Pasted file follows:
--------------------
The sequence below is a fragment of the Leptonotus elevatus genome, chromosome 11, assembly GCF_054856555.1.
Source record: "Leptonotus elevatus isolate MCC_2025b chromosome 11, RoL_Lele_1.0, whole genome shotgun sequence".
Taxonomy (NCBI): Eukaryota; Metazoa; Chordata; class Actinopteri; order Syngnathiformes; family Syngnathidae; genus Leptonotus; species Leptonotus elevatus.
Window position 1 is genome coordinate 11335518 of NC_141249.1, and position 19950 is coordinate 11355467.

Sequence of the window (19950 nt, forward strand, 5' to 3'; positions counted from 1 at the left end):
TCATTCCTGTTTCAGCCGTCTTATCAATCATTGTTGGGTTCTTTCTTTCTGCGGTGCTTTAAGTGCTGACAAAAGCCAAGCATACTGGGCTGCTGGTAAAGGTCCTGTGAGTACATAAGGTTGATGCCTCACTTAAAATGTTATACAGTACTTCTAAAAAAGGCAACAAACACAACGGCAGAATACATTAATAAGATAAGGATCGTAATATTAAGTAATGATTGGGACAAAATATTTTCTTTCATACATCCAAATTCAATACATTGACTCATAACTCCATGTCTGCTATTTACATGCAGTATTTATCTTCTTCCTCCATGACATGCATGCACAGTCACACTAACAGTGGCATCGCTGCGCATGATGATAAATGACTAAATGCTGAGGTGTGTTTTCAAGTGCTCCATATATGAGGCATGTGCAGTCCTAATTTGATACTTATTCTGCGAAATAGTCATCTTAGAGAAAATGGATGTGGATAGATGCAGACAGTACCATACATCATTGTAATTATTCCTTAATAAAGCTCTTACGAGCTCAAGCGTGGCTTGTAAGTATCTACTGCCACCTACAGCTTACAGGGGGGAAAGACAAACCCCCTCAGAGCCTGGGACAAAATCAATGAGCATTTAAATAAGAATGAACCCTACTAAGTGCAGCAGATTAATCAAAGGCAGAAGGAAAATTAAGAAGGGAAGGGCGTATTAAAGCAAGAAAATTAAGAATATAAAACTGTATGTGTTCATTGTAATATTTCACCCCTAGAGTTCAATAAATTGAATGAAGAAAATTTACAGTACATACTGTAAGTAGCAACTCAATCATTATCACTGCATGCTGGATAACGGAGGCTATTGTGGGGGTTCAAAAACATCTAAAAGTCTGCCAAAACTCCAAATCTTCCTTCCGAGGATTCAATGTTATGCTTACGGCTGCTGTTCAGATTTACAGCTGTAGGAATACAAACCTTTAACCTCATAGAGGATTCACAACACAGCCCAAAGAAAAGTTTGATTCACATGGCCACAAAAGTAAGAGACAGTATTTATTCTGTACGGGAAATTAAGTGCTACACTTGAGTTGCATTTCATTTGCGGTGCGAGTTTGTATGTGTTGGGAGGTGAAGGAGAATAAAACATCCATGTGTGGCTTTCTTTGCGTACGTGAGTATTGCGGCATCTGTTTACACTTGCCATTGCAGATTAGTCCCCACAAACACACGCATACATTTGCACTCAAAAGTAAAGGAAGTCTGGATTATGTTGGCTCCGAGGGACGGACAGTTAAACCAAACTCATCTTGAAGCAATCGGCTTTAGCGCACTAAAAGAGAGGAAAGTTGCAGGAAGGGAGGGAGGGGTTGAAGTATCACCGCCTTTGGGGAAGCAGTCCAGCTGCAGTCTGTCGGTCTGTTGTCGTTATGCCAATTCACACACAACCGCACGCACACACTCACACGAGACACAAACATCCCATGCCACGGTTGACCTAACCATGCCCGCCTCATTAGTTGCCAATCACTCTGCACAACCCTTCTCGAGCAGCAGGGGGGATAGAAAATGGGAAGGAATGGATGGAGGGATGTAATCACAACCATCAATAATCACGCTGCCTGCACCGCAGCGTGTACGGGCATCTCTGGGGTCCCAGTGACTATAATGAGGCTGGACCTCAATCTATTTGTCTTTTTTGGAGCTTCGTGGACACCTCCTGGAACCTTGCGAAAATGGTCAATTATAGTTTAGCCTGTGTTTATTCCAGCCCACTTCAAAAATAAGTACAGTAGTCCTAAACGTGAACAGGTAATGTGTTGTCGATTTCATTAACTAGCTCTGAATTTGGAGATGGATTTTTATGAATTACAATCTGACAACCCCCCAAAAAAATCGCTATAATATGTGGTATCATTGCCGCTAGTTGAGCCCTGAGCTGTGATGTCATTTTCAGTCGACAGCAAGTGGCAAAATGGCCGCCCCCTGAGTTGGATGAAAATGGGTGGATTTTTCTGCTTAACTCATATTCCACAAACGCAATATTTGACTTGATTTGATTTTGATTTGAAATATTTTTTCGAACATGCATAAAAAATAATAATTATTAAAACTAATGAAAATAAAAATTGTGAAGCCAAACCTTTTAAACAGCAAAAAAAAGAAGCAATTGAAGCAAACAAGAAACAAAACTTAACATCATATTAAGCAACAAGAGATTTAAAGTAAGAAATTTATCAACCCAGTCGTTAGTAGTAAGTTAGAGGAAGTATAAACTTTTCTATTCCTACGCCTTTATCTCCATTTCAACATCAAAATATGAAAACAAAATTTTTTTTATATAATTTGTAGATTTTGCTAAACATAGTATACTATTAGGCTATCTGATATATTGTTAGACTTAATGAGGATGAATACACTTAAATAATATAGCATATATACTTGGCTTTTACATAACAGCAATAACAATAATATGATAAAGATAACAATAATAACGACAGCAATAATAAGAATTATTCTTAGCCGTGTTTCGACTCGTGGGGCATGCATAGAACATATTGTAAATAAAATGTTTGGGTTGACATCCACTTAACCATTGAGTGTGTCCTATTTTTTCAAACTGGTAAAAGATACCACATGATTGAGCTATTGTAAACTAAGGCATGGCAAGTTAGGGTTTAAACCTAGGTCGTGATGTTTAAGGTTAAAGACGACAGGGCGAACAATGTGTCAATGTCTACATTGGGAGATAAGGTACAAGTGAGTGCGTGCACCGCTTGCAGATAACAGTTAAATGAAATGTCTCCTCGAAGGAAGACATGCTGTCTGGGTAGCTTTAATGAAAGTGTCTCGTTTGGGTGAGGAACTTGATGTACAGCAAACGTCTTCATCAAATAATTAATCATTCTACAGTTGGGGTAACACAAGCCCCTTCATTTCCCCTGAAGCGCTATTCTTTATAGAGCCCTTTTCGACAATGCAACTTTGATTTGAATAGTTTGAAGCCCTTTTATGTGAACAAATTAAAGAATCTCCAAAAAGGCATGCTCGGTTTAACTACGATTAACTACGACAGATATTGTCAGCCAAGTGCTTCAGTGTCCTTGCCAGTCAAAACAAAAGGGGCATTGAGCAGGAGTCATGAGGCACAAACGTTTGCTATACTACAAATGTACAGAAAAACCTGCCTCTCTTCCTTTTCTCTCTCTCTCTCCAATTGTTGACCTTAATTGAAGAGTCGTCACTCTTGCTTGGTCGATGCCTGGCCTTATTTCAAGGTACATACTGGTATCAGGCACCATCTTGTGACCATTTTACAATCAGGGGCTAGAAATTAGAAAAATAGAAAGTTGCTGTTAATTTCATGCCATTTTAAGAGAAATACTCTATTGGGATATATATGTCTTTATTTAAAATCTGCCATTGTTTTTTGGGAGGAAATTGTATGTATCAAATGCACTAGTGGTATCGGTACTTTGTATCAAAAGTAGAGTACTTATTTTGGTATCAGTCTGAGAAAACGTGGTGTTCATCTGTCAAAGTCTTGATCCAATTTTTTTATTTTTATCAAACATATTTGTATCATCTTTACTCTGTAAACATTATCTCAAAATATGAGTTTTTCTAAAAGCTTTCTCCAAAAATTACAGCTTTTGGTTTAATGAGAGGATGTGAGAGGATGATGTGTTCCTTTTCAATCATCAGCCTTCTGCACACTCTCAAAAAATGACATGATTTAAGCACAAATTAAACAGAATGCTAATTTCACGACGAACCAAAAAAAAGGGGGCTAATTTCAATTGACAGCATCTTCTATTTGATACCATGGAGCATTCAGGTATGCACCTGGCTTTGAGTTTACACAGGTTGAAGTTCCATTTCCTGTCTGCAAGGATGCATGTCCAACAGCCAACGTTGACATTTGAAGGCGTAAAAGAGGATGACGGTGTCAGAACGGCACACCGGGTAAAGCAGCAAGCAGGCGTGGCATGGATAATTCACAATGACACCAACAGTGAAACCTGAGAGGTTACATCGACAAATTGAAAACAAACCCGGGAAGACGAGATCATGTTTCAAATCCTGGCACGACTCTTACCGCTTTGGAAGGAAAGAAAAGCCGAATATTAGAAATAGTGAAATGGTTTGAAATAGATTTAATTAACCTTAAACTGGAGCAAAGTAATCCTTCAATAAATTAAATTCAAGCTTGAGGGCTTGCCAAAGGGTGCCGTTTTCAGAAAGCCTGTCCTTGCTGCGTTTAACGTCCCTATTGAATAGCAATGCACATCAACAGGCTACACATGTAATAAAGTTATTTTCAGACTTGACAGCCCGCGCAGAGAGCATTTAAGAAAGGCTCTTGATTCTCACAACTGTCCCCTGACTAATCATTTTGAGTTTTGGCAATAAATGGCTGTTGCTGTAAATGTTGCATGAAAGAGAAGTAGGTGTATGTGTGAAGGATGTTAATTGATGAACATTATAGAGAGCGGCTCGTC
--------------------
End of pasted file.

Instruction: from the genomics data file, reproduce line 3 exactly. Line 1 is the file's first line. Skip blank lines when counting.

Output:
Taxonomy (NCBI): Eukaryota; Metazoa; Chordata; class Actinopteri; order Syngnathiformes; family Syngnathidae; genus Leptonotus; species Leptonotus elevatus.